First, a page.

The situation I talked about in my previous post had one very big issue: LINQ sometimes just is too dynamic… ;)
The fact that I changed the value for the Ranking property for each SpecificObject that got matched, made the primary LINQ query have a different outcome. LINQ uses lazy evaluation and  because of that, the contents of finalGroups and exitGroups changed every time I changed the Ranking value for one of the SpecificObjects. Each time the variable containing the outcome of the LINQ query is iterated through, the query is evaluated again. This made that the matching was all off, and I ended up with a bunch of exit groups that got matched!

To have a simple solution, I did the following. This holds the final and exit objects in a ‘static’ list in stead of a dynamic query result. This way, the SpecificObjects in the finalObjects and exitObjects lists stay the same, regardless of the changes you make to any of the SpecificObjects.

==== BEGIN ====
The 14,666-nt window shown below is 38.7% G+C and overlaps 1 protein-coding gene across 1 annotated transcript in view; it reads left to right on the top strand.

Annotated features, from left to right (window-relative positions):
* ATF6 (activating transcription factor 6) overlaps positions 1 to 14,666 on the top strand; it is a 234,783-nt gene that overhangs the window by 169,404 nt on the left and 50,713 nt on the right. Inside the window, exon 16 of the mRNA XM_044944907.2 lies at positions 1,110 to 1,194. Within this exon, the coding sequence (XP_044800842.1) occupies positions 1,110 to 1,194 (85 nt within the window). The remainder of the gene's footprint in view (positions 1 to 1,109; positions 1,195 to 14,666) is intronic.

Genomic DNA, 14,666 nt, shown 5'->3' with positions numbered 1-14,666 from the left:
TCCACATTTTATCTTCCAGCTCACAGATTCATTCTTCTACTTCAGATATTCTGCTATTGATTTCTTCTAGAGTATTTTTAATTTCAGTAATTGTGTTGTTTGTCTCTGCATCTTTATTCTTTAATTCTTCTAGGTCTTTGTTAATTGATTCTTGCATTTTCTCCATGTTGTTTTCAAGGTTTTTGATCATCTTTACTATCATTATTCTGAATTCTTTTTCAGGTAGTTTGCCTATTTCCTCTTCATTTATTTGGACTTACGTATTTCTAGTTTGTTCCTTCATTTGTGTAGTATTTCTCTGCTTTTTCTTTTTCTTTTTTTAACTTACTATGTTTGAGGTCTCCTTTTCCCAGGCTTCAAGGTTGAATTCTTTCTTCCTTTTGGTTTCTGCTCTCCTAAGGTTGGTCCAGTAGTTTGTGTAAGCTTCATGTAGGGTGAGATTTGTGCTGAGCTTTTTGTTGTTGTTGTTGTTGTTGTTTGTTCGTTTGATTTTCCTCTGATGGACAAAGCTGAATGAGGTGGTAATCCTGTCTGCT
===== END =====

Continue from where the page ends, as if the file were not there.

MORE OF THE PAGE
int count;
int numberOfPossibilities;
IEnumerable<SpecificObject> temp;
List<SpecificObject> finalObjects;
List<SpecificObject> exitObjects;

count = 0;
finalObjects = new List<SpecificObject>();
exitObjects = new List<SpecificObject>();

temp = from SpecificObject specificObject in AllSpecificObjects
       orderby specificObject.Ranking
       select specificObject;

foreach (SpecificObject specificObject in temp)
{
    if (count < numberOfPossibilities)
    {
        finalObjects.Add(specificObject);
    }
    else
    {
        exitObjects.Add(specificObject);
    }
    count++;
}

By the way, we have a winner. Ruud Campsteijn was pretty quick with the right answer!